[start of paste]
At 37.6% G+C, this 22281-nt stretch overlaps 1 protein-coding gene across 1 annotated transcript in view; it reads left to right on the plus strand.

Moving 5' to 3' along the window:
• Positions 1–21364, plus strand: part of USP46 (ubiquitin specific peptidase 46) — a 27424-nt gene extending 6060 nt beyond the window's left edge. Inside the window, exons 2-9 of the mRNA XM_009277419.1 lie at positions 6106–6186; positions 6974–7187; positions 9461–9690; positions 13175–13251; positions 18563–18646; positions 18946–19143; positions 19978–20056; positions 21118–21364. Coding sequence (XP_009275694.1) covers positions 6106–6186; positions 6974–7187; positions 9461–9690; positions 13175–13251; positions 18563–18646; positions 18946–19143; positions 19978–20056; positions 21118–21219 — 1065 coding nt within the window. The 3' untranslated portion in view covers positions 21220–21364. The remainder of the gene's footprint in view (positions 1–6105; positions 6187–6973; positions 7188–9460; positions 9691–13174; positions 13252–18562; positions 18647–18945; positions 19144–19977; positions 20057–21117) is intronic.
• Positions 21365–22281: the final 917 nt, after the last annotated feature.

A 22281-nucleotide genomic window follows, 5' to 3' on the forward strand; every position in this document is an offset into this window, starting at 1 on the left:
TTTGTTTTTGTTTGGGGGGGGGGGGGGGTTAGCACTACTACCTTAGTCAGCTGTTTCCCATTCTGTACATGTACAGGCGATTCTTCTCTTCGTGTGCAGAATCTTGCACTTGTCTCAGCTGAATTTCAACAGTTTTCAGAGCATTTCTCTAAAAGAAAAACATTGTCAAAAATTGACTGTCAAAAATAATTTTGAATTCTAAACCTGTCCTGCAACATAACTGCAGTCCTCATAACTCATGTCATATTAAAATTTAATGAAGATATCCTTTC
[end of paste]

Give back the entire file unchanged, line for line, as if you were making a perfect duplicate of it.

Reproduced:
At 37.6% G+C, this 22281-nt stretch overlaps 1 protein-coding gene across 1 annotated transcript in view; it reads left to right on the plus strand.

Moving 5' to 3' along the window:
• Positions 1–21364, plus strand: part of USP46 (ubiquitin specific peptidase 46) — a 27424-nt gene extending 6060 nt beyond the window's left edge. Inside the window, exons 2-9 of the mRNA XM_009277419.1 lie at positions 6106–6186; positions 6974–7187; positions 9461–9690; positions 13175–13251; positions 18563–18646; positions 18946–19143; positions 19978–20056; positions 21118–21364. Coding sequence (XP_009275694.1) covers positions 6106–6186; positions 6974–7187; positions 9461–9690; positions 13175–13251; positions 18563–18646; positions 18946–19143; positions 19978–20056; positions 21118–21219 — 1065 coding nt within the window. The 3' untranslated portion in view covers positions 21220–21364. The remainder of the gene's footprint in view (positions 1–6105; positions 6187–6973; positions 7188–9460; positions 9691–13174; positions 13252–18562; positions 18647–18945; positions 19144–19977; positions 20057–21117) is intronic.
• Positions 21365–22281: the final 917 nt, after the last annotated feature.

A 22281-nucleotide genomic window follows, 5' to 3' on the forward strand; every position in this document is an offset into this window, starting at 1 on the left:
TTTGTTTTTGTTTGGGGGGGGGGGGGGGTTAGCACTACTACCTTAGTCAGCTGTTTCCCATTCTGTACATGTACAGGCGATTCTTCTCTTCGTGTGCAGAATCTTGCACTTGTCTCAGCTGAATTTCAACAGTTTTCAGAGCATTTCTCTAAAAGAAAAACATTGTCAAAAATTGACTGTCAAAAATAATTTTGAATTCTAAACCTGTCCTGCAACATAACTGCAGTCCTCATAACTCATGTCATATTAAAATTTAATGAAGATATCCTTTC